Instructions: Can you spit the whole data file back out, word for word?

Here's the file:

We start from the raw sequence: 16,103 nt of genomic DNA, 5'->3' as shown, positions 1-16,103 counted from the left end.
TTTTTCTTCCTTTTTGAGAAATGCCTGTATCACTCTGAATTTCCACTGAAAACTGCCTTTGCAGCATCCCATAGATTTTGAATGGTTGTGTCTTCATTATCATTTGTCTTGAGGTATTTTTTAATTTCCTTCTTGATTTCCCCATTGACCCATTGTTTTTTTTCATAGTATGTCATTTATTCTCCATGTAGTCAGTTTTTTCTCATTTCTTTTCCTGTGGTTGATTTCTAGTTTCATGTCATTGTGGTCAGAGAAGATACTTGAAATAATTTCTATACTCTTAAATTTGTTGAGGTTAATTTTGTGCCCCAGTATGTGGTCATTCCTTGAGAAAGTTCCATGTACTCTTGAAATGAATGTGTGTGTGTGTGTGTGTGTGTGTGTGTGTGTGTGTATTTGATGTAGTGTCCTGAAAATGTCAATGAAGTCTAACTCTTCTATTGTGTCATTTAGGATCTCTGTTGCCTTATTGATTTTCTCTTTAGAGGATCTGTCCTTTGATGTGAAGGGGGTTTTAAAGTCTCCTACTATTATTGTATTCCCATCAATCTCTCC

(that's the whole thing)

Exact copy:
We start from the raw sequence: 16,103 nt of genomic DNA, 5'->3' as shown, positions 1-16,103 counted from the left end.
TTTTTCTTCCTTTTTGAGAAATGCCTGTATCACTCTGAATTTCCACTGAAAACTGCCTTTGCAGCATCCCATAGATTTTGAATGGTTGTGTCTTCATTATCATTTGTCTTGAGGTATTTTTTAATTTCCTTCTTGATTTCCCCATTGACCCATTGTTTTTTTTCATAGTATGTCATTTATTCTCCATGTAGTCAGTTTTTTCTCATTTCTTTTCCTGTGGTTGATTTCTAGTTTCATGTCATTGTGGTCAGAGAAGATACTTGAAATAATTTCTATACTCTTAAATTTGTTGAGGTTAATTTTGTGCCCCAGTATGTGGTCATTCCTTGAGAAAGTTCCATGTACTCTTGAAATGAATGTGTGTGTGTGTGTGTGTGTGTGTGTGTGTGTGTGTATTTGATGTAGTGTCCTGAAAATGTCAATGAAGTCTAACTCTTCTATTGTGTCATTTAGGATCTCTGTTGCCTTATTGATTTTCTCTTTAGAGGATCTGTCCTTTGATGTGAAGGGGGTTTTAAAGTCTCCTACTATTATTGTATTCCCATCAATCTCTCC